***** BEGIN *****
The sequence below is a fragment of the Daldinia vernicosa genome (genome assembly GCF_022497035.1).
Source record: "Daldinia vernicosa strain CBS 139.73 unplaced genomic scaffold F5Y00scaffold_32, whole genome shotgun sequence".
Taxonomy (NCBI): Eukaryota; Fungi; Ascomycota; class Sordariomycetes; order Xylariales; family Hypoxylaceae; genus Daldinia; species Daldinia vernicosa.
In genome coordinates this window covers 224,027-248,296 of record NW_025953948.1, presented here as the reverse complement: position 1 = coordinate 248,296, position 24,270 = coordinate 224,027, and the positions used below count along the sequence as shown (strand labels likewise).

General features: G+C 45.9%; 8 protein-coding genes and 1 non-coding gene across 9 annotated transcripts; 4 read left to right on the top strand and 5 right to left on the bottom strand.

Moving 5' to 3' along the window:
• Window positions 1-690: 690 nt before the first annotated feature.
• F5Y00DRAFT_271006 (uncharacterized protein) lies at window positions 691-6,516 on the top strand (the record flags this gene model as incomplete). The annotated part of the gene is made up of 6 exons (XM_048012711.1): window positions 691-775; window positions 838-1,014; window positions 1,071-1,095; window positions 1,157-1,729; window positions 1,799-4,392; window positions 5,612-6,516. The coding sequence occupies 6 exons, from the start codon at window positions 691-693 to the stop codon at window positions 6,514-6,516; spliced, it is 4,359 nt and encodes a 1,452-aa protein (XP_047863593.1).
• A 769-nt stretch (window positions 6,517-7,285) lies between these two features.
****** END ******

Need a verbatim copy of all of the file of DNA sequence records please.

The sequence below is a fragment of the Daldinia vernicosa genome (genome assembly GCF_022497035.1).
Source record: "Daldinia vernicosa strain CBS 139.73 unplaced genomic scaffold F5Y00scaffold_32, whole genome shotgun sequence".
Taxonomy (NCBI): Eukaryota; Fungi; Ascomycota; class Sordariomycetes; order Xylariales; family Hypoxylaceae; genus Daldinia; species Daldinia vernicosa.
In genome coordinates this window covers 224,027-248,296 of record NW_025953948.1, presented here as the reverse complement: position 1 = coordinate 248,296, position 24,270 = coordinate 224,027, and the positions used below count along the sequence as shown (strand labels likewise).

General features: G+C 45.9%; 8 protein-coding genes and 1 non-coding gene across 9 annotated transcripts; 4 read left to right on the top strand and 5 right to left on the bottom strand.

Moving 5' to 3' along the window:
• Window positions 1-690: 690 nt before the first annotated feature.
• F5Y00DRAFT_271006 (uncharacterized protein) lies at window positions 691-6,516 on the top strand (the record flags this gene model as incomplete). The annotated part of the gene is made up of 6 exons (XM_048012711.1): window positions 691-775; window positions 838-1,014; window positions 1,071-1,095; window positions 1,157-1,729; window positions 1,799-4,392; window positions 5,612-6,516. The coding sequence occupies 6 exons, from the start codon at window positions 691-693 to the stop codon at window positions 6,514-6,516; spliced, it is 4,359 nt and encodes a 1,452-aa protein (XP_047863593.1).
• A 769-nt stretch (window positions 6,517-7,285) lies between these two features.